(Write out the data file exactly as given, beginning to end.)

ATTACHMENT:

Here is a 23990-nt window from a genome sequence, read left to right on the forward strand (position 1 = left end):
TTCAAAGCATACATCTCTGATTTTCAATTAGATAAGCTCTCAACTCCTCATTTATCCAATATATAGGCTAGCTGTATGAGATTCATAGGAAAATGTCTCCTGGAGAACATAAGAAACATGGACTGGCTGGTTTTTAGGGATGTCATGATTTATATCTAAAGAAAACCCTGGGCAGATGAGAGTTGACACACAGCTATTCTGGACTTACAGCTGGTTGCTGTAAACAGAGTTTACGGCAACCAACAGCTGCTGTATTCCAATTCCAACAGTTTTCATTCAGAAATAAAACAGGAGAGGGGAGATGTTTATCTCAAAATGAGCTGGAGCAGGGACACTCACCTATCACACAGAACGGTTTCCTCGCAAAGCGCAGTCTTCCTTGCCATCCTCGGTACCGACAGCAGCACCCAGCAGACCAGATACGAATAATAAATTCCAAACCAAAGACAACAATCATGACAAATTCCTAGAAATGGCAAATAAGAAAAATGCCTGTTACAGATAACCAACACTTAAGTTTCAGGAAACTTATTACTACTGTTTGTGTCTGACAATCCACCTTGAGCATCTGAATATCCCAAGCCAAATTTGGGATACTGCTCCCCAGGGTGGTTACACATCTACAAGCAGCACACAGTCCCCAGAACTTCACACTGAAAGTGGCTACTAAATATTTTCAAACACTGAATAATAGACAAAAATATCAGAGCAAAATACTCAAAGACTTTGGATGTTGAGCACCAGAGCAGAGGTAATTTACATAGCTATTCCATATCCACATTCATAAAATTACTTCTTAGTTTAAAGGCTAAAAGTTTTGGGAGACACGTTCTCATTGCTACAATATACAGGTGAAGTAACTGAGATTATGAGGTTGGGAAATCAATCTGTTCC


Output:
Here is a 23990-nt window from a genome sequence, read left to right on the forward strand (position 1 = left end):
TTCAAAGCATACATCTCTGATTTTCAATTAGATAAGCTCTCAACTCCTCATTTATCCAATATATAGGCTAGCTGTATGAGATTCATAGGAAAATGTCTCCTGGAGAACATAAGAAACATGGACTGGCTGGTTTTTAGGGATGTCATGATTTATATCTAAAGAAAACCCTGGGCAGATGAGAGTTGACACACAGCTATTCTGGACTTACAGCTGGTTGCTGTAAACAGAGTTTACGGCAACCAACAGCTGCTGTATTCCAATTCCAACAGTTTTCATTCAGAAATAAAACAGGAGAGGGGAGATGTTTATCTCAAAATGAGCTGGAGCAGGGACACTCACCTATCACACAGAACGGTTTCCTCGCAAAGCGCAGTCTTCCTTGCCATCCTCGGTACCGACAGCAGCACCCAGCAGACCAGATACGAATAATAAATTCCAAACCAAAGACAACAATCATGACAAATTCCTAGAAATGGCAAATAAGAAAAATGCCTGTTACAGATAACCAACACTTAAGTTTCAGGAAACTTATTACTACTGTTTGTGTCTGACAATCCACCTTGAGCATCTGAATATCCCAAGCCAAATTTGGGATACTGCTCCCCAGGGTGGTTACACATCTACAAGCAGCACACAGTCCCCAGAACTTCACACTGAAAGTGGCTACTAAATATTTTCAAACACTGAATAATAGACAAAAATATCAGAGCAAAATACTCAAAGACTTTGGATGTTGAGCACCAGAGCAGAGGTAATTTACATAGCTATTCCATATCCACATTCATAAAATTACTTCTTAGTTTAAAGGCTAAAAGTTTTGGGAGACACGTTCTCATTGCTACAATATACAGGTGAAGTAACTGAGATTATGAGGTTGGGAAATCAATCTGTTCC